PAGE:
They’ve built something simple and reliable. In ecommerce, two hurdles remain:
1) Get people to try it
2) Get people to pay anything at all for it
Would dropping the price to $1 result in >20,000% increase in sales? Probably not. Even if it did, would that be the right move?
The comparison to other streaming subscription services is an interesting one. They offer almost every record ever released for about the same price or less.
I have a season pass to Berlin Phil. It is amazing – believe me, us musicians want it! A fabulous privilege – doesn’t stop me going out or eating pizza fresh/frozen. Musicians are more concerned with interpretation than nerdy soundloss questions. You make up for that loss inside your head with your inner ear.
I too have a season pass and can say without hesitation that DCH is the most exciting thing in classical music on the web. Quite simply, it needs to be experienced to be believed. Sound and picture are like nothing else and anyone remotely interesting in what the Berliners have to say – along with some stunning guest artists and conductors – week in and week out – should sign themselves up or give this as a gift. As to sound quality, I would defy anyone to tell me that it’s less than ideal. As far as being tethered to a computer, you’re not, as long as you have a TV with working speakers. And as for compression, pointing out the sound limitations is like criticising the Sistine Chapel for the chipped paint in the men’s bathroom.
> As to sound quality, I would defy anyone to
> tell me that it’s less than ideal.
It’s less than ideal.
There you go. 🙂
Well come on, it just _is_, isn’t it. It would be on a CD too by the way. Ideal is in the hall in a good seat with quiet but attentive neighbours whose complicity helps raise the event to be everything a concert can be, let’s save the word for what it means.
And compression isn’t chipped paint in the gents, it’s seeing the ceiling, well, on a computer screen.
Let’s be realistic. It’s not the same as being there. It’s not a substitute for being there – but if you can’t be there, you still might prefer it to being somewhere else with a less excellent orchestra.
i have had a season subscription to the Boston Symphony for
15+ years. I love going there and listening to a live performance.
Unfortunately I am not able to go all the time due to elder care responsibilities although I continue my subscription. I also really enjoy watching other great orchestras and make a point to do so whenever I am able.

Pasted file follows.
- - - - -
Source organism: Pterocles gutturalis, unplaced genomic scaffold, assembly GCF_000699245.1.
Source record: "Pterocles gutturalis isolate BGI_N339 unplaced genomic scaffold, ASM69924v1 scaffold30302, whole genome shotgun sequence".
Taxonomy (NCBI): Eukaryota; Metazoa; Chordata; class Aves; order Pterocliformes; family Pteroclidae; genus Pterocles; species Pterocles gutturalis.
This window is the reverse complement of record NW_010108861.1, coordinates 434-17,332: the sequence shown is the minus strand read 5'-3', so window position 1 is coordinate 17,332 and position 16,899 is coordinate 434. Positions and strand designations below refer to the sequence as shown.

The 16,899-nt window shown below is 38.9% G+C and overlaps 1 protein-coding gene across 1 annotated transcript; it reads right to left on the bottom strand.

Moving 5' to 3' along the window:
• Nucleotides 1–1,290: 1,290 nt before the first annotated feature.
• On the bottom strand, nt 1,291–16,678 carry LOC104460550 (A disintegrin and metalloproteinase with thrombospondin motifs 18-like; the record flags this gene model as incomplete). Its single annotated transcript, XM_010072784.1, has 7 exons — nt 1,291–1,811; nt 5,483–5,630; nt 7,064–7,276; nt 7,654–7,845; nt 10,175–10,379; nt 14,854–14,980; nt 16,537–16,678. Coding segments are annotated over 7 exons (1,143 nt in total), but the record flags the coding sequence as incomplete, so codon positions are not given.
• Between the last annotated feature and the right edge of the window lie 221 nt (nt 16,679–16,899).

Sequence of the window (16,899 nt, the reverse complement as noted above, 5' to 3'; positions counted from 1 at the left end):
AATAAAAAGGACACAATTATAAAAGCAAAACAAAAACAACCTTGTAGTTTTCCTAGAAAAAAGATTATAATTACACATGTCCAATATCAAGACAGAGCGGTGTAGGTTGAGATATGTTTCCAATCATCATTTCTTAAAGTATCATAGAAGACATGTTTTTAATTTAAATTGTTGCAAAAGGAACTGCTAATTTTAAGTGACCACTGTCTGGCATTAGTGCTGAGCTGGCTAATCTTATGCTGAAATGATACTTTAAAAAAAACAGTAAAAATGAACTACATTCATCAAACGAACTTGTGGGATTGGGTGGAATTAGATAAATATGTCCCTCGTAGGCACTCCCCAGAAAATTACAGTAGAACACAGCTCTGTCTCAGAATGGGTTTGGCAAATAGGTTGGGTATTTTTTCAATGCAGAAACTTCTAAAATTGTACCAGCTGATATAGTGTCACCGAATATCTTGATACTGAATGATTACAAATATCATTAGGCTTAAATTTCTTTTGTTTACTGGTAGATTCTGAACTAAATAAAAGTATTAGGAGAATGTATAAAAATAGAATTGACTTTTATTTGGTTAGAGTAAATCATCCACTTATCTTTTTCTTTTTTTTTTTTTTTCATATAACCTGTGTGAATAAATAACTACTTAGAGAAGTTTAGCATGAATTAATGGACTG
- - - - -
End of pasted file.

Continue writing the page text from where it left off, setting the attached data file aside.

i tried the Digital Concert Hall and loved it. Is it being there? No. but is it a great experience? Yes. I have a high speed internet connection and a great computer screen with really good speakers and I am sure that helps. But a huge amount of credit goes to the Berlin Philharmonic for doing this so well both in the sound and in the visual aspects. I signed up for the year and am really looking forward to it.
Look at what the Met is doing now in opera and on the web. The price to go to New York, stay at a hotel, and go to the Met used be doable several times a year. Now the price is off the charts. The met showings in the theatre are doing really well and are attracting people who have never been to the opera before and hopefully making them want to see it in person if there is a local company. The met too has an online version.
It will never replace the experience of sitting in the audience watching any live musical performance but it is a great alternative when you can’t be there in person.
your anology is unique.. i came accross it looking for pizza recipes to try in the uk. great read and interesting.
Appreciate the discussion. Perhaps this is a long-dead thread. Just to point out that many seats in most concert halls also have “less than ideal” sound quality for many reasons. Distance, acoustical distortion, room noise, etc.. Practically any modern recording, and I’m assuming the DCH, is higher-fi than most of the symphonic tickets sold all around the world. Directional tone color is mostly lost on recording and some interesting large-room acoustical phenomena (a big part of what makes symphonic music fun?) don’t happen at home, but that’s about it. As a musician, when I’m an audience member, I’m much more frequently frustrated with live sound than recorded.
Hello. I just found out I have a month worth of DCH since I own a Sony TV, and I’m blown away by the experience. I connected my TV directly to the internet, and I hooked up the otical audio out from my TV to my Rotel receiver. The whole experience has been very satisfying indeed, a lot more than I previously thought. I’m picky with sound quality, and this sounds exactly like a commercially bought DVD, with the added bonus of a high def image. The concerts and interviews provide long hours of extreme fun. I still think it’s way too expensive to subscribe for a year, though, at 149 Euro. I would pay up to 50 gladly, but 149 is unreal, at least for us 3rd world country folks.